As stated earlier, freedom doesn’t just entail movement: lack of freedom to choose to interact socially, or eat ad lib can result in both physical and behavioral issues. Lack of free-choice access to forage is a common cause of gastric ulcers, and oral stereotypic behavior such as cribbing. As we learned in part two of this series, Forage, the horse has evolved to process cellulose rich forage for the majority of his day. Being denied the freedom to do so is just one possible cause to predispose a horse to crib. Stereotypic behaviors are behaviors which are repetitive, and seemingly serve no purpose. They can be oral, such as cribbing, or locomotory, such as weaving or stall walking; they are generally an indicator that the horse’s 3 F needs are not being met in some way. Stall walking and weaving stereotypies can develop when horses are denied the freedom to interact socially or to move as desired. Stallions denied the freedom of normal social interactions and movement, may resort to stereotypic self-mutilation.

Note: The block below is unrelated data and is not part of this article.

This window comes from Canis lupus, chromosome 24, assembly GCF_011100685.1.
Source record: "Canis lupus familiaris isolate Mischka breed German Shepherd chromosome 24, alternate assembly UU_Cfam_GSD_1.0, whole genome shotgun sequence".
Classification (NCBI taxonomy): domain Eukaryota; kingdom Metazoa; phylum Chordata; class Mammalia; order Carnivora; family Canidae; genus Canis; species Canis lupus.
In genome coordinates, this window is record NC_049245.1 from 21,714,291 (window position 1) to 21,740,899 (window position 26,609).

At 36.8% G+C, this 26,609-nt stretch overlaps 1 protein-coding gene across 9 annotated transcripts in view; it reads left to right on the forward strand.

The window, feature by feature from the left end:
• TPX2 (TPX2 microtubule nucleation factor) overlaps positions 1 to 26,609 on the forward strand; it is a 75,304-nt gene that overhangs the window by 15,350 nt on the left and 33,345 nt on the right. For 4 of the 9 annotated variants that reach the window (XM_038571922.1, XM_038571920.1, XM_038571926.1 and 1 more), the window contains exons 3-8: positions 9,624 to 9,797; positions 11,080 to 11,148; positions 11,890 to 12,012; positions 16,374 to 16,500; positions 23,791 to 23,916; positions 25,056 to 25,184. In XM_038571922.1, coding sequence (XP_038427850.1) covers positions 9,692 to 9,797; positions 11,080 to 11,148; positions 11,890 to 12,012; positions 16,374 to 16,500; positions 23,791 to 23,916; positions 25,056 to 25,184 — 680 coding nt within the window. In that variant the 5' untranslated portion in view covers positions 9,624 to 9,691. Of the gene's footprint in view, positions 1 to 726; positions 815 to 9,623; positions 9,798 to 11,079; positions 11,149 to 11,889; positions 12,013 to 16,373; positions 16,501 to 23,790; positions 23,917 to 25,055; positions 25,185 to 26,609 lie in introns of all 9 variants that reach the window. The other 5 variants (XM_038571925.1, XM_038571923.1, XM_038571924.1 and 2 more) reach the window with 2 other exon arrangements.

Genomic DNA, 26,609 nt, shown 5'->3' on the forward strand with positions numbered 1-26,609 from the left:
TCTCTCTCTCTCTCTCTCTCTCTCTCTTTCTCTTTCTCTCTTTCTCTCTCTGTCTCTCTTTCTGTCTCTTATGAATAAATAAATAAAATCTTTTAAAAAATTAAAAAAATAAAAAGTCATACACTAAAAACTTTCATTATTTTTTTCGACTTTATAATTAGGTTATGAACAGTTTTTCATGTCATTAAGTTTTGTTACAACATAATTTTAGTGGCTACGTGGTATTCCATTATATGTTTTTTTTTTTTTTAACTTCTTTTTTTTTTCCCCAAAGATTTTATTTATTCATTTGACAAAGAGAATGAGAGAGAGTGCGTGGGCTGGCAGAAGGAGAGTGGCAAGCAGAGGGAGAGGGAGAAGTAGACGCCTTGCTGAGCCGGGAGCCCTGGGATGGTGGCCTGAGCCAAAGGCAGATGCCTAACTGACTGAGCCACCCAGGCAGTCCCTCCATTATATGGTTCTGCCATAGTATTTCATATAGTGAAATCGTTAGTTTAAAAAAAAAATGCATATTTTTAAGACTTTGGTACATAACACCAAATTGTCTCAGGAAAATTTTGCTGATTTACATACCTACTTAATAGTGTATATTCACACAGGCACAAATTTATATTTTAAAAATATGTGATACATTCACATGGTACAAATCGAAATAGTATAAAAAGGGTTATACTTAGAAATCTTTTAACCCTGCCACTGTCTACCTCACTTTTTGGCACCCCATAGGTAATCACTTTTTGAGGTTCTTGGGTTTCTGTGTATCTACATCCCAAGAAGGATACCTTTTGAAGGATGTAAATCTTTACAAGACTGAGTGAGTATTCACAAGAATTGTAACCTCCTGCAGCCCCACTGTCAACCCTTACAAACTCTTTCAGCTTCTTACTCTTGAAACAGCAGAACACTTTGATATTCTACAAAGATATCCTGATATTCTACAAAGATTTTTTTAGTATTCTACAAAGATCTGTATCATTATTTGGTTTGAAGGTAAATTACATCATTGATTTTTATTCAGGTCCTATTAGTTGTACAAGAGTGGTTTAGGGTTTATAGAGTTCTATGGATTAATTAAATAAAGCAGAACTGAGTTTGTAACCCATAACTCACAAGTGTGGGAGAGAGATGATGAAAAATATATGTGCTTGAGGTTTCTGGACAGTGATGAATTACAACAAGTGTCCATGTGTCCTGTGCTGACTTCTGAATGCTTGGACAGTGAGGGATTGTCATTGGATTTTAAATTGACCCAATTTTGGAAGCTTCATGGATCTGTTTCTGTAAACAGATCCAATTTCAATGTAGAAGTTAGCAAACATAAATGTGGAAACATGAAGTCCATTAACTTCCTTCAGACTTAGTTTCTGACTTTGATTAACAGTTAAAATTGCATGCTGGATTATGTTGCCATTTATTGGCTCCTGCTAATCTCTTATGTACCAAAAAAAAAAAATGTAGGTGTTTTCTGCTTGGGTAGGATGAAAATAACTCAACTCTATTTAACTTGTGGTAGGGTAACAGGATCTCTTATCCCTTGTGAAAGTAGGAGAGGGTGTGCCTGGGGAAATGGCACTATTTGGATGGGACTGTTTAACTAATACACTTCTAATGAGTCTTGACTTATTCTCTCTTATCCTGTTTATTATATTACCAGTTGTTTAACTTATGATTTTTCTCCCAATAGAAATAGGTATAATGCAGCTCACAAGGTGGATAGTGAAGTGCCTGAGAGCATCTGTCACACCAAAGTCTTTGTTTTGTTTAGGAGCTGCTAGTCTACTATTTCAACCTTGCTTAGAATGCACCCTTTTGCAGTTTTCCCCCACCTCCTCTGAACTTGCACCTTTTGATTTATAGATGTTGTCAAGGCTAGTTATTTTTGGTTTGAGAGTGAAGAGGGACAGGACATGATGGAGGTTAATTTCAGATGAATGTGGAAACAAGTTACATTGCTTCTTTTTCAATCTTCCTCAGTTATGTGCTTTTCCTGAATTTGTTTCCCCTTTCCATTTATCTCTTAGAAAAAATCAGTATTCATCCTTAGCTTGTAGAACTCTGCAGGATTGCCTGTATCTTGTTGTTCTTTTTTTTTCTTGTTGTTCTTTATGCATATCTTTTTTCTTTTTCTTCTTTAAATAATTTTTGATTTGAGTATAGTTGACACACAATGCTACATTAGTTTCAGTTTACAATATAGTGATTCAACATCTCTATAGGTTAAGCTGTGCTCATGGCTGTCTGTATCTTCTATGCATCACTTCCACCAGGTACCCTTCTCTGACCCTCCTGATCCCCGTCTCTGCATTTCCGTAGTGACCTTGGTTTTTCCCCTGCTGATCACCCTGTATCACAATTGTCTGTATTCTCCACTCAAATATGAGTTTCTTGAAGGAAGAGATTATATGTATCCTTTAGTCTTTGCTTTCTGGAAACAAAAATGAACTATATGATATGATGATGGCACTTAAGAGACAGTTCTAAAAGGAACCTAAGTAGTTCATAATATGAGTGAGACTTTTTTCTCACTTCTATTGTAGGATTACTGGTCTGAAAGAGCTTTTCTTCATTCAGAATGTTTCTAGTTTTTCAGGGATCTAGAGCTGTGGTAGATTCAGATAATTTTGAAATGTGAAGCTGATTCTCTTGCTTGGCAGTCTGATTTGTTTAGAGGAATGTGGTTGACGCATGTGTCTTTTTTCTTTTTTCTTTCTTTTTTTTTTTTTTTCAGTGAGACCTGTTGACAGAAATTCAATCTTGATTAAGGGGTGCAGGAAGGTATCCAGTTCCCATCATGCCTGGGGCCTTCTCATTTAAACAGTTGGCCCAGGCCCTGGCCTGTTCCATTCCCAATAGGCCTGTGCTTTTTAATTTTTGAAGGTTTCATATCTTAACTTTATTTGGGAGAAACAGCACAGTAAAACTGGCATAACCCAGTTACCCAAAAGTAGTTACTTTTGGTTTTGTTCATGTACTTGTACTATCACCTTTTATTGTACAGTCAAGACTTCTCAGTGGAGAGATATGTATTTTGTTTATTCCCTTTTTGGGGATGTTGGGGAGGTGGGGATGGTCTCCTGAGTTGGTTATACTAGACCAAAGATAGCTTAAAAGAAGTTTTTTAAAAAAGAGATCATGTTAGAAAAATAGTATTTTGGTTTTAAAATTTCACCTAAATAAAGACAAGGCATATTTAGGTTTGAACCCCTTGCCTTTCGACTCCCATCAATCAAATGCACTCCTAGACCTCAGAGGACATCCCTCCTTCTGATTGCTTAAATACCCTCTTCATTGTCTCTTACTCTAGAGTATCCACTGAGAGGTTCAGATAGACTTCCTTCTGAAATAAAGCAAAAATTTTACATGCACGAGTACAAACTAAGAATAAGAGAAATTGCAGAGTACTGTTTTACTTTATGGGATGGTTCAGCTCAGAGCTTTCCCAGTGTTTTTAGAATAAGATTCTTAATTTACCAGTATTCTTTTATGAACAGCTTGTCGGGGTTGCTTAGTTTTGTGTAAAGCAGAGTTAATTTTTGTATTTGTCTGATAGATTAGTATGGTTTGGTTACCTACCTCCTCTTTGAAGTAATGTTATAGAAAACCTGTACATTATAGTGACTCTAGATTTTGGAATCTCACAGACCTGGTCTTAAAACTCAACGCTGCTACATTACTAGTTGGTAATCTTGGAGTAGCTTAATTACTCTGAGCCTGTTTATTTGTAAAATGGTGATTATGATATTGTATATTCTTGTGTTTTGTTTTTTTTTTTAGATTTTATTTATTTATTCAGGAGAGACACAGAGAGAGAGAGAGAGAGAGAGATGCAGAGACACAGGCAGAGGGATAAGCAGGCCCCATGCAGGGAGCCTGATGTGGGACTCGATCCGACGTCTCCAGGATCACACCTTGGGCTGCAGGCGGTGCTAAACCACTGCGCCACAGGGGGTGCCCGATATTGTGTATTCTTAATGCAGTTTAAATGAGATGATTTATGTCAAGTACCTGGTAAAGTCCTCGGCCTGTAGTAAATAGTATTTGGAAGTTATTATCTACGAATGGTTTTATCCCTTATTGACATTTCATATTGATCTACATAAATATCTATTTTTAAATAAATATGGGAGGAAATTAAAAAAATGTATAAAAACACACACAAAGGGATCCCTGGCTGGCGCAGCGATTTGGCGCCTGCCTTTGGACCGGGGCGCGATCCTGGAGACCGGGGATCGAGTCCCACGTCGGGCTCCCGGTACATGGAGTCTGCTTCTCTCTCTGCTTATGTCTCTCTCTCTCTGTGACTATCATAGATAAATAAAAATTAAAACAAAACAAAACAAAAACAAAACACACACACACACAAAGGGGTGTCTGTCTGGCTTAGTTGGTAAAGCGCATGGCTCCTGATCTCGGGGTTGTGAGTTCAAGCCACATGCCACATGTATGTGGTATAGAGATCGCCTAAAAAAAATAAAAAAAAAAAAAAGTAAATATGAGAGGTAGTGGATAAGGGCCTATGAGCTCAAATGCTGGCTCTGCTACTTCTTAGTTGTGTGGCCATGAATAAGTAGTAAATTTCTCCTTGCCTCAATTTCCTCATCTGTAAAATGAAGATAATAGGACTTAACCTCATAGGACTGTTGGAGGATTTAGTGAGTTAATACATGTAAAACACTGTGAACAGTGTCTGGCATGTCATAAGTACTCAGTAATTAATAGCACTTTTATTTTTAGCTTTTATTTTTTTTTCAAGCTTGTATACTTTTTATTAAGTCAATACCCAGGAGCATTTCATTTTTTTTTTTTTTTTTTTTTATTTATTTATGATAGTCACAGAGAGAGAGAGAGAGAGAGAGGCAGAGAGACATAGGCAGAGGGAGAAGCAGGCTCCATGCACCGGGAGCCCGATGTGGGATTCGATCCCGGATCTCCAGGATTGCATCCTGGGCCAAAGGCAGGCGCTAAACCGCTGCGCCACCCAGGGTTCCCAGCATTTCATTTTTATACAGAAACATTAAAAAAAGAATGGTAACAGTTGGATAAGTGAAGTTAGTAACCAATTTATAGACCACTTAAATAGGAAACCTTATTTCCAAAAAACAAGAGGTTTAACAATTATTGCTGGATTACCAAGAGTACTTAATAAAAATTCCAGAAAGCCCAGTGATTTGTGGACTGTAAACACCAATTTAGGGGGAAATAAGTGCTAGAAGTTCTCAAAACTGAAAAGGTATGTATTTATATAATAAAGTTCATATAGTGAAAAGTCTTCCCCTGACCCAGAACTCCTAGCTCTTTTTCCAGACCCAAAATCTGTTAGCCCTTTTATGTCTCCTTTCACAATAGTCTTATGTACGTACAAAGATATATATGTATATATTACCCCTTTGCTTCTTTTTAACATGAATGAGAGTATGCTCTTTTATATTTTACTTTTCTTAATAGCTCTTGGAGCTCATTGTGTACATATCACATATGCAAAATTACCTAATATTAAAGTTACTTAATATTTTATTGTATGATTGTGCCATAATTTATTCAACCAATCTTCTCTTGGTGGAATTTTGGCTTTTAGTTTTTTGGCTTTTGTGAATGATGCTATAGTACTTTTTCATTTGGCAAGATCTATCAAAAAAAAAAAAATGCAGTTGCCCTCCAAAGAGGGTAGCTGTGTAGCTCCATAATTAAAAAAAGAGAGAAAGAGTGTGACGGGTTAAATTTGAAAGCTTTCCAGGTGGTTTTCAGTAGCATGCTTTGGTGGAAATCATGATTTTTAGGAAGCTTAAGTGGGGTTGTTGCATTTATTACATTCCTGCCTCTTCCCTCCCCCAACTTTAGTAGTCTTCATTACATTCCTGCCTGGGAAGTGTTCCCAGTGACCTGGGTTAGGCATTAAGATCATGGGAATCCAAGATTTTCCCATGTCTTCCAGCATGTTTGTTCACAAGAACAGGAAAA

What Other Practices Can Limit Or Hinder Freedom?
Training practices and tack can also restrict freedom to move as their bodies evolved. Tack, bits, and gadgets abound that impose rigid planes of movement (e.g., tie downs, standing martingales), or force a frame or way of moving onto a horse that may not be either normal or bio-mechanically correct (e.g. draw reins, side reins, lunging systems, weighted shoes). Devices and gadgets are also sold to prevent horses from displaying stereotypies (e.g. cribbing collars, shock collars, shock mats), which removes their freedom to express stress levels they may be experiencing, without actually addressing the root cause.